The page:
We have covered a number of initiatives by central banks and suppliers (individually or collectively through their associations) to reduce the environmental impact of cash, and will continue to do so. But the tactical and operational measures apart, the biggest impact will come from the central banks, and their policies regarding the specification, denominational structure, recirculation and the rules and regulations that cash management and cash-in-transit (CIT) must adhere to.
At the highest possible level, sustainability starts with pursuing sound monetary policy. The evidence is clear that people turn to cryptocurrencies, or choose to hold foreign currencies or gold, when they lack confidence in the stability of their own money. The energy requirements of creating (‘mining’) cryptocurrencies are unbelievably large, and the nature of the distributed ledger technology that underlies them is also power hungry.
The role of specifications in sustainability
Coin specifications affect both the cost and the recyclability of the coins. Banknote designs and specifications determine note life. For example, designs with white paper or pastel colours show soil swiftly.
There are now a wide range of substrate choices that can extend note life.
The vital importance of circulation velocity
One of the most significant determinants of note life is how long a note is in circulation between being sorted. In an efficient cash cycle, a short time between sorts suggests the note is working hard and will wear out, therefore, faster.
The speed of circulation is affected significantly by the denominational structure of coins and banknotes, particularly where the coin-note boundary is set, and the number of low denomination notes in circulation – the more notes per person there are, the less work they have to do.
Which notes are issued by ATMs plays a role since these are the payment notes, while the lower denominations are the ‘market’ notes, used almost as coins.
Start with the denominational structure
This month’s edition includes an article by De La Rue on how to set the coin-note boundary, based on its D-metric™ model. The starting point is calculating the optimal number of coins and banknotes to pay and settle a bill. Within the coin hierarchy there are payment coins, those used to buy a coffee, and settlement coins, those received as change. Notes have these and store of value notes as well.
An efficient denomination structure allows the fewest coins and notes possible to circulate. Any inefficiency requires additional cash to be introduced into the system.
There are just over 1,000 banknote denominations in circulation. The average number of notes per issuer is six, but at the top of the scale, South Sudan has a whopping 13, and Mongolia 11. At the other end of the scale, Somalia has the lowest number of denominations – just two. Of the higher income countries (with per capita income of $30,000 plus), 60% do not have a note in either of the top two note positions, as per the D-metric model.
There are also just over 1,000 circulating coins. The average number of denominations per issuer is again six, but the range here is from nine (Poland, Croatia, Tajikistan) to none at all (Iraq, Laos, Liberia).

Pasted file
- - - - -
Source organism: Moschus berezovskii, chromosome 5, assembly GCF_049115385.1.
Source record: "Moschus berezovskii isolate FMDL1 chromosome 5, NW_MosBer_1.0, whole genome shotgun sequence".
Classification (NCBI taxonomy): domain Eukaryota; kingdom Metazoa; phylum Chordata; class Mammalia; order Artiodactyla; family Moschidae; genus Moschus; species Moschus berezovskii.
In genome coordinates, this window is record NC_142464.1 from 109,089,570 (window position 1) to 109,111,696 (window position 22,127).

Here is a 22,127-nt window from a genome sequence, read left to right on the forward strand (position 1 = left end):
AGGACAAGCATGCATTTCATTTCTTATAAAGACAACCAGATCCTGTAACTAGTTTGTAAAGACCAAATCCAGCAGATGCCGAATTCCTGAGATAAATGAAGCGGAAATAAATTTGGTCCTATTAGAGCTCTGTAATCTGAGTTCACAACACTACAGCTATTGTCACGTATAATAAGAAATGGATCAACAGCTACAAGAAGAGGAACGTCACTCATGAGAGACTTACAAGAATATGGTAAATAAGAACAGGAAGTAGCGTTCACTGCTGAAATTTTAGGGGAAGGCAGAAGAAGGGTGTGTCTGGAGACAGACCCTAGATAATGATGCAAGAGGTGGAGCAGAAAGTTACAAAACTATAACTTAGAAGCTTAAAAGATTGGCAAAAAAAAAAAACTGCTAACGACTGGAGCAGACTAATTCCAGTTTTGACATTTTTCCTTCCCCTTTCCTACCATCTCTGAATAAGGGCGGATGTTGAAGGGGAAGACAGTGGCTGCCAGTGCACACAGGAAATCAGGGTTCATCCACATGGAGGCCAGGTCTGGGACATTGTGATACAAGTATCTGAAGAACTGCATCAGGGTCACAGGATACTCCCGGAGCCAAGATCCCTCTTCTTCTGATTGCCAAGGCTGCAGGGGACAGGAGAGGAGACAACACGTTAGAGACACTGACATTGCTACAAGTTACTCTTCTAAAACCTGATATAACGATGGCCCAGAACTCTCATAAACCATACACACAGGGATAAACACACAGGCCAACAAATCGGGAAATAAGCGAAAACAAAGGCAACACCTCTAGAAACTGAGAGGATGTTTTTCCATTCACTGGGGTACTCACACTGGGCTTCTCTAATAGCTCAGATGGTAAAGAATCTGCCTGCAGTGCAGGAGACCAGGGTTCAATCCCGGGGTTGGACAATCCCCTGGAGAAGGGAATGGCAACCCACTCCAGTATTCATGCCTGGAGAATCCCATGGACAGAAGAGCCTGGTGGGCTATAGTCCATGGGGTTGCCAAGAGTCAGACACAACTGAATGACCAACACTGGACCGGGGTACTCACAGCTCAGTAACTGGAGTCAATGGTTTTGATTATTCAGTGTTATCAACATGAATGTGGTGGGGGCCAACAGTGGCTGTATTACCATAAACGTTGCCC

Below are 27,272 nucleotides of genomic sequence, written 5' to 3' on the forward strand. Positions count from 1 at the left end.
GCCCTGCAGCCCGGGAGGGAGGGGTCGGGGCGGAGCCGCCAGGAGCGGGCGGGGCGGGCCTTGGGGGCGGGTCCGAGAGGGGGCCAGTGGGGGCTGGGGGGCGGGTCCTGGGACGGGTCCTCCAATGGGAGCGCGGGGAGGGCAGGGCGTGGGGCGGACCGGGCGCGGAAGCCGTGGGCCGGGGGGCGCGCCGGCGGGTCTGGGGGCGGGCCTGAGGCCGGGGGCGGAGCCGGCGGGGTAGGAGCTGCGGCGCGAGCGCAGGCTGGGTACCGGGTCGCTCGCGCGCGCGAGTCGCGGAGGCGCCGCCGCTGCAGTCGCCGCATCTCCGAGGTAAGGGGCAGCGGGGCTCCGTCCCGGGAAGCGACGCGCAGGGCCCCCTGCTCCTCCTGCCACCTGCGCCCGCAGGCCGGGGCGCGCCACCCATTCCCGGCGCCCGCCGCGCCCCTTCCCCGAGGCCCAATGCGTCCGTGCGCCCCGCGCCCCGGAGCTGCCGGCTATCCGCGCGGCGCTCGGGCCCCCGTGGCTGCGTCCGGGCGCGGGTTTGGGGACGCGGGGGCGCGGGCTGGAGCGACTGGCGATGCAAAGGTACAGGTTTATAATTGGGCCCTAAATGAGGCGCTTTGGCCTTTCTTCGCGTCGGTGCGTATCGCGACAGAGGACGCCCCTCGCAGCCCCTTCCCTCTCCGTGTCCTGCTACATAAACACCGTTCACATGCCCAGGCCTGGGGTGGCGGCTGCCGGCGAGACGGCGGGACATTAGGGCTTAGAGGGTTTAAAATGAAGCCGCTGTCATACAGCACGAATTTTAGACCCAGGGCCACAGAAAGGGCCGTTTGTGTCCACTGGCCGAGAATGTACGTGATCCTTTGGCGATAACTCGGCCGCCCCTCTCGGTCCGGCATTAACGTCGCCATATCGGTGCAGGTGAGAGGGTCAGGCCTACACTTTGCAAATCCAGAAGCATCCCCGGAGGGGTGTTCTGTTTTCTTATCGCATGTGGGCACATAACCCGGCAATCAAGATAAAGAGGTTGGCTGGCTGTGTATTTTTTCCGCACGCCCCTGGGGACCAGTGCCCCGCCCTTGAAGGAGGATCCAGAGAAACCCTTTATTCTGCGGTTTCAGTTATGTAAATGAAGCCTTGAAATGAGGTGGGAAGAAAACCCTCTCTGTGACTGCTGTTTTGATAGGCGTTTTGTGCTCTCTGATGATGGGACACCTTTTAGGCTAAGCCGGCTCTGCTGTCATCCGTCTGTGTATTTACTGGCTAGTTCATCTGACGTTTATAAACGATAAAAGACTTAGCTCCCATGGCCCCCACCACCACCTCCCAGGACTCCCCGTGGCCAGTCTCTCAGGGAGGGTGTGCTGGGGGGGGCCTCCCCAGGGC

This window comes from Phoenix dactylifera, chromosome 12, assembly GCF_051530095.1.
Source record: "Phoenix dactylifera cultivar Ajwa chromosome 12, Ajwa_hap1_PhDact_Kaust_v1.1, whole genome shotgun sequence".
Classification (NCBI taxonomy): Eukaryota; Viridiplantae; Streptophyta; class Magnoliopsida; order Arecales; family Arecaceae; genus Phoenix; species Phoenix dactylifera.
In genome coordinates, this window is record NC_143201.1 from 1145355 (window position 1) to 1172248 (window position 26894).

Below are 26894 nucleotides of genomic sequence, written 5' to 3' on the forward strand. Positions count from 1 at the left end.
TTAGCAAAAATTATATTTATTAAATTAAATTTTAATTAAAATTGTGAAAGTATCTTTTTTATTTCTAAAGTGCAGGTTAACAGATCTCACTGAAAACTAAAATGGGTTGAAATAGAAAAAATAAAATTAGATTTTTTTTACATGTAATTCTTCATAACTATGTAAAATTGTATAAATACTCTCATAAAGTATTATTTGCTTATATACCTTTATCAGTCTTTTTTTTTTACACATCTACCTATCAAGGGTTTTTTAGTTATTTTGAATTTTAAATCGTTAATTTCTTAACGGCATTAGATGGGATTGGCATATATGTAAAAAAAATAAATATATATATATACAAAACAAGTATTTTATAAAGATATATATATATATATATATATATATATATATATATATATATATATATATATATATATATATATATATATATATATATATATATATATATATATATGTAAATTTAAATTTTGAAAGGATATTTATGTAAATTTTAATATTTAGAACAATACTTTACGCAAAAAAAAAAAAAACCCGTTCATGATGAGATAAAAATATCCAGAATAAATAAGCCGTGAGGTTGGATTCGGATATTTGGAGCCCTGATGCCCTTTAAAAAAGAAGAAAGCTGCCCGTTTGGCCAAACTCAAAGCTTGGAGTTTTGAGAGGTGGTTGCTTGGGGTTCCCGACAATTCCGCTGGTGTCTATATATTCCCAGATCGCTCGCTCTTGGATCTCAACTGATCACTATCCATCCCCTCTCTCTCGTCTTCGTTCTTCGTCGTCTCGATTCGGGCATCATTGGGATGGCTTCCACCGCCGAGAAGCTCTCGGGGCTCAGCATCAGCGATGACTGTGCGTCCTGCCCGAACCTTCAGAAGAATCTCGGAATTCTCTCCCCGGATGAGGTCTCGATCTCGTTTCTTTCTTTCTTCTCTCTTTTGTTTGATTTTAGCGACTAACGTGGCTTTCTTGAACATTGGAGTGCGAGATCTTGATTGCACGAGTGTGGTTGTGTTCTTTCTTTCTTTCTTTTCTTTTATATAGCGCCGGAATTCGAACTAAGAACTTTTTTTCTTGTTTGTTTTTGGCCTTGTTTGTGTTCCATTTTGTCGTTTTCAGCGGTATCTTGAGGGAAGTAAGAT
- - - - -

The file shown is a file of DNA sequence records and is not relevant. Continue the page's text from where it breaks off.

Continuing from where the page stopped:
Changing the denominational structure has implications for machine handling, retailers and the public, which helps explain why so many countries continue with illogical structures. Inevitably politics gets involved, for example introducing new high values can be seen as admitting the currency has devalued, or high values are seen as encouraging tax avoidance. The evidence for either is hotly disputed but perceptions matter.
The impact of recirculation
Once in circulation, the movement of cash is a key environmental factor. Along with the energy used to power ATMs, the fossil fuels used by CIT companies has a major impact, so reducing movement matters.
An important step to encourage recirculation is if central banks allow banks, cash management companies and CITs to hold cash in their secure storage off balance sheet, sometimes known as Note Held to Order (NHTO) schemes. This reduces the need to ship cash back to the central bank at the earliest opportunity. It requires central banks to be confident in the security of storage and in end of day reporting on what is held.
Local recirculation requires clear sorting standards which are regularly audited so note authenticity and quality in circulation are assured. Rewards and penalties are used in equal measure to encourage good performance. Cashback schemes need to be included within the rules.
Circulation can benefit from using standards such as GS1, which introduces standard packaging units, labelling and data formats allowing interoperable cash systems. Concepts such as returnable boxes, direct exchange and NHTO become possible.
The potential of utility models
Some of the less-cash countries, the Netherlands, Sweden and Norway, have moved to shared ATM networks and cash centres operate on a not-for-profit basis. Theoretically these allow the optimum infrastructure and the avoidance of duplication with all the environmental savings that brings.
Central banks may feel far removed from the sustainability front line regarding cash, but, in reality, they have a key role in setting the agenda and guiding stakeholders to play their part.